Cśruloplasmin - the Pathology

Motor Neurone Disease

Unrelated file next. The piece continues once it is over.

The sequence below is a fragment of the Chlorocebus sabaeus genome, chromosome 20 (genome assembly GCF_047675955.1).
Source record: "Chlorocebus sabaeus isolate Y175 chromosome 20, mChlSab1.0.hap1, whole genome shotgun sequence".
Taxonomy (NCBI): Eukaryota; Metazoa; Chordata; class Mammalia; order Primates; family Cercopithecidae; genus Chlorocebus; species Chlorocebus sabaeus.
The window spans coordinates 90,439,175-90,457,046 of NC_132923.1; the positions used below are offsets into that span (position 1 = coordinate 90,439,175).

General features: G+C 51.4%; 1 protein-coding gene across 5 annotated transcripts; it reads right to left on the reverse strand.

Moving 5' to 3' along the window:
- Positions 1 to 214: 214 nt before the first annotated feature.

Or amyotrophic lateral sclerosis (ALS), is a progressive, fatal neurological disease affecting as many as 2 people in 100,000. Copper is implicated via a mutant of superoxide dismutase. In the U.S., ALS is known as Lou Gehrig's disease due to the fact that the famous baseball player, Lou Gehrig, died from the disease in 1941. The most famous person living with ALS is noted British physicist Stephen Hawking. He has been living with ALS for more than 35 years. He is able to move only two fingers. ALS was first described in scientific literature in 1869 by the French neurologist Jean-Martin Charcot. The French refer to ALS as Maladie de Charcot.